Before drilling, you must ensure that the drill is firmly secured on your hands, both your hands will hold the drill. The right hand will be positioned on the pistol and the left hand on the handle. And once you start drilling do not use force, just apply steady pressure as you drill into the brick.

The drill should be perfectly leveled and perpendicular to the wall, this will ensure that the final product is strong enough for what you want it to hold. Important to note is that drilling at an angle will compromise the holding power.

6. Use a large masonry drill bit

Remove the initial drill bit and insert the large one, and just like the initial drilling procedure, you will ensure that the drill is perpendicular to the wall, then proceed to drill in the initial pilot hole to the desired depth. If you don’t have various drill bit sizes, you can use a concrete anchor instead of a large drill bit. The screw is characteristic of extra-large sets of threads that go around it and which enable it to drill securely into anything tough or solid.

Ideally, the pilot drill bit must be smaller than the concrete anchor screw so that as you screw it in, it will exhibit the resistance that will ensure a firm grip. The same goes for the drill bit sizes, if you are using different bits, the pilot bit has to be smaller than the second bit.

7. Clean out the drilled hole

Leaving dust in the hole that you just drilled will compromise the integrity of the anchors, and your structure will not hold up firmly. So, to be sure that all the dust has been ejected from the drilled hole, you will use compressed air before setting up the screws.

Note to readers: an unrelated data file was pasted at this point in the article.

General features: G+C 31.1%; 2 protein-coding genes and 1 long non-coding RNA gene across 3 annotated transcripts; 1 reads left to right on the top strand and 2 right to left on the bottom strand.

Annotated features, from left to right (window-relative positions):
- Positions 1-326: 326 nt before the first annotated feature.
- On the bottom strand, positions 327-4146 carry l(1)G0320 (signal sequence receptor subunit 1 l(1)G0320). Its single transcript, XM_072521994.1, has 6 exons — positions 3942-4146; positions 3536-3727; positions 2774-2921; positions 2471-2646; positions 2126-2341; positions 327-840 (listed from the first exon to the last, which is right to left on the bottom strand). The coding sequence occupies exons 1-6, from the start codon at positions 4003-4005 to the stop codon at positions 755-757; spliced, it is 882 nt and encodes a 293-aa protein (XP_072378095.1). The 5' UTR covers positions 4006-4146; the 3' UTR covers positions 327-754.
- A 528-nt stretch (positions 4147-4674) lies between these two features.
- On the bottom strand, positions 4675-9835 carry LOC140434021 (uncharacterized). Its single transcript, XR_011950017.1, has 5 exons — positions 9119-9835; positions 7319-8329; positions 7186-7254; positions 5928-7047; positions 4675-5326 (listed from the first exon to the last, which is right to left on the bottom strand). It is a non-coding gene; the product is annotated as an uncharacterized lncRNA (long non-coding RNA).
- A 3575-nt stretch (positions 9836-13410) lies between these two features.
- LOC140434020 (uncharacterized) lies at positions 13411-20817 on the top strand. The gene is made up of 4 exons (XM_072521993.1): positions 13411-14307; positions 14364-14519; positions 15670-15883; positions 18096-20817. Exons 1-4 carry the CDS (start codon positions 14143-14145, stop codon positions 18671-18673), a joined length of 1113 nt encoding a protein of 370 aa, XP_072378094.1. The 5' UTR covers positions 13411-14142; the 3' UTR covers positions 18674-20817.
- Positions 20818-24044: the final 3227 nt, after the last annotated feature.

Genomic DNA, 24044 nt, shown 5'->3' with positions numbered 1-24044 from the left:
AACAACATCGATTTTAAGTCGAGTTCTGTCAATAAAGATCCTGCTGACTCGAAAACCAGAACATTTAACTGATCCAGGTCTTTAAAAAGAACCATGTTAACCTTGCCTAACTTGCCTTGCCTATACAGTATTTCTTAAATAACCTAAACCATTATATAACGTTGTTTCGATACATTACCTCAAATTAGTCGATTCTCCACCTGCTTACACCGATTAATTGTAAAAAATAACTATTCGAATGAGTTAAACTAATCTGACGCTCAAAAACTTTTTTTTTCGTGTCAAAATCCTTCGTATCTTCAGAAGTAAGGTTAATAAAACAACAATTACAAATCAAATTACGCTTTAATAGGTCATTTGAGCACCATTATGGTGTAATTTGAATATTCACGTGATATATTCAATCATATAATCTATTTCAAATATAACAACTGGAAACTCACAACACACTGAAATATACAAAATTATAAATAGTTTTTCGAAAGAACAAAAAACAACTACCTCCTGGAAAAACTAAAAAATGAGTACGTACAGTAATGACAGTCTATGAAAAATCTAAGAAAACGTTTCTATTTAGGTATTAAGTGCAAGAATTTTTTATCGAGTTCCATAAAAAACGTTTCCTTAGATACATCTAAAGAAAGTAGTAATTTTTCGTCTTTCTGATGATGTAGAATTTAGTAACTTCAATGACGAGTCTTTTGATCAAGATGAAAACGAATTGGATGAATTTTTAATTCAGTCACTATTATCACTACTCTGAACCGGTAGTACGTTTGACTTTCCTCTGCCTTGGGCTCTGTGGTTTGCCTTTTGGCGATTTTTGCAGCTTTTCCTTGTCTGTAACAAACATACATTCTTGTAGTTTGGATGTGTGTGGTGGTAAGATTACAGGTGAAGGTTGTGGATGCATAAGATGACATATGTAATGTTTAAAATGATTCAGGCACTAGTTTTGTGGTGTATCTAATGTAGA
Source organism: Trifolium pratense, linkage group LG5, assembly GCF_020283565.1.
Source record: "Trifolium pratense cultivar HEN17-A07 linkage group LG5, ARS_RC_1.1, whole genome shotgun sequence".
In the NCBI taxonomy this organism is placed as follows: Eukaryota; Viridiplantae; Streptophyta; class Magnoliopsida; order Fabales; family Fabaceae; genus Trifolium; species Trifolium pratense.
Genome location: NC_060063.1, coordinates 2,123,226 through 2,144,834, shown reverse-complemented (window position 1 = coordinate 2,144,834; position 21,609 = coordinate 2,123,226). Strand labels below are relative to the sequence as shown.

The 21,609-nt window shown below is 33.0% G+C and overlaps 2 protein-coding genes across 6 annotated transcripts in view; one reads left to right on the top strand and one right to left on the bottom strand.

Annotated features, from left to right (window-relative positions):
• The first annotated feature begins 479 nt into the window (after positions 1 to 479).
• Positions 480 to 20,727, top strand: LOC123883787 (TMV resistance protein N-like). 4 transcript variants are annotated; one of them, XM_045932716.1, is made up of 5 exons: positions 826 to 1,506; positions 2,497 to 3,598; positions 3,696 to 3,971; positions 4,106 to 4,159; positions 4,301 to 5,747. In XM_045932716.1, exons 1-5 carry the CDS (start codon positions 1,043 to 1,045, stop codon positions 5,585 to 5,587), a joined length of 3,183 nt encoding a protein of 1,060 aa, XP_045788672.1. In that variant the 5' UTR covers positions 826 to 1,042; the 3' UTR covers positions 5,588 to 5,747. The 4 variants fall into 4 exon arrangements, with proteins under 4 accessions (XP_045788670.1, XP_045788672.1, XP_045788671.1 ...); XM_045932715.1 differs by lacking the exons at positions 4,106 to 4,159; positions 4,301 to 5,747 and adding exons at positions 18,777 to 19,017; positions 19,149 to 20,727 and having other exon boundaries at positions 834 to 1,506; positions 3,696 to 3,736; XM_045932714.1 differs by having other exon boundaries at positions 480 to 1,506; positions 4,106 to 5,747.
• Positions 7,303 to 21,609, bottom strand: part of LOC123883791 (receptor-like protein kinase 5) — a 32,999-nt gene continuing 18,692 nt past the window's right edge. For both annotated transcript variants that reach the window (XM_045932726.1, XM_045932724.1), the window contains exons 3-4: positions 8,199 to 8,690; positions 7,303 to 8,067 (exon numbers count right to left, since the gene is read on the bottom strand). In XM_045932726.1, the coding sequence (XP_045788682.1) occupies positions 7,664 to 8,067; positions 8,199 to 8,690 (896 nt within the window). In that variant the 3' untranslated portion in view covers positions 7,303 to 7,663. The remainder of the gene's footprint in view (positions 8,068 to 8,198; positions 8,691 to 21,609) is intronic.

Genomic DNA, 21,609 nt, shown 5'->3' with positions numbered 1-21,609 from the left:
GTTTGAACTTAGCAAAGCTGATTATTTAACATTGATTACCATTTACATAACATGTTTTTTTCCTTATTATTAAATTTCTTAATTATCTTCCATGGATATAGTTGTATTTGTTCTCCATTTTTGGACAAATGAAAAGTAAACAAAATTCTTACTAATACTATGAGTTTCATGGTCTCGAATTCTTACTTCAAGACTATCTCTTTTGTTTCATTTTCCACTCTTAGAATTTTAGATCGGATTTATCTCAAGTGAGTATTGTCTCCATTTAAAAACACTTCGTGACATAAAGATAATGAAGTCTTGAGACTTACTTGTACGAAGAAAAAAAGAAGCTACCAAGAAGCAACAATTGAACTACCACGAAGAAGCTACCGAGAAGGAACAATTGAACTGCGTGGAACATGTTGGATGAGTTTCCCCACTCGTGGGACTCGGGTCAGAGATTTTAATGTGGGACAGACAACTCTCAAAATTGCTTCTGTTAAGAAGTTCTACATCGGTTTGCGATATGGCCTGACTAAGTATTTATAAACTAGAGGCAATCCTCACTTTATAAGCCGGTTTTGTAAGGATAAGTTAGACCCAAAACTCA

8. Finish the installation process

The drilled hole in the brick is now ready for installation. You will first install the wall anchors that will support either your shelf, planter, or TV cabinet and then put the respective equipment, such as a shelf or a TV.

9. Clean up

Once you are done with the installation process it is time to clean up the dust that you drilled out of the brick, as we had already established that it is toxic. Clean with a wet cloth or a vacuum cleaner and then get rid of the work overall and shower.


Drilling into brick is not an easy task, so if you have the option of first drilling into mortar then brick the better. However, if you don’t have that option, you can always use the hammer drill and one that is power operated or a regular drill but one that has variable torque to provide the drill with enough power to go through the brick. Drilling into brick requires the operator to retain stability, because any movement that will make the drill wiggle, will translate to a larger hole.

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Arthur Allen has been using all sorts of power tools for the last 27 years, gaining a lot of experience on how they work, how to determine what makes a power good, and becoming an expert on the subject through many years of real world trial and error. Not only is Arthur and expert in tools, but various building jobs as well.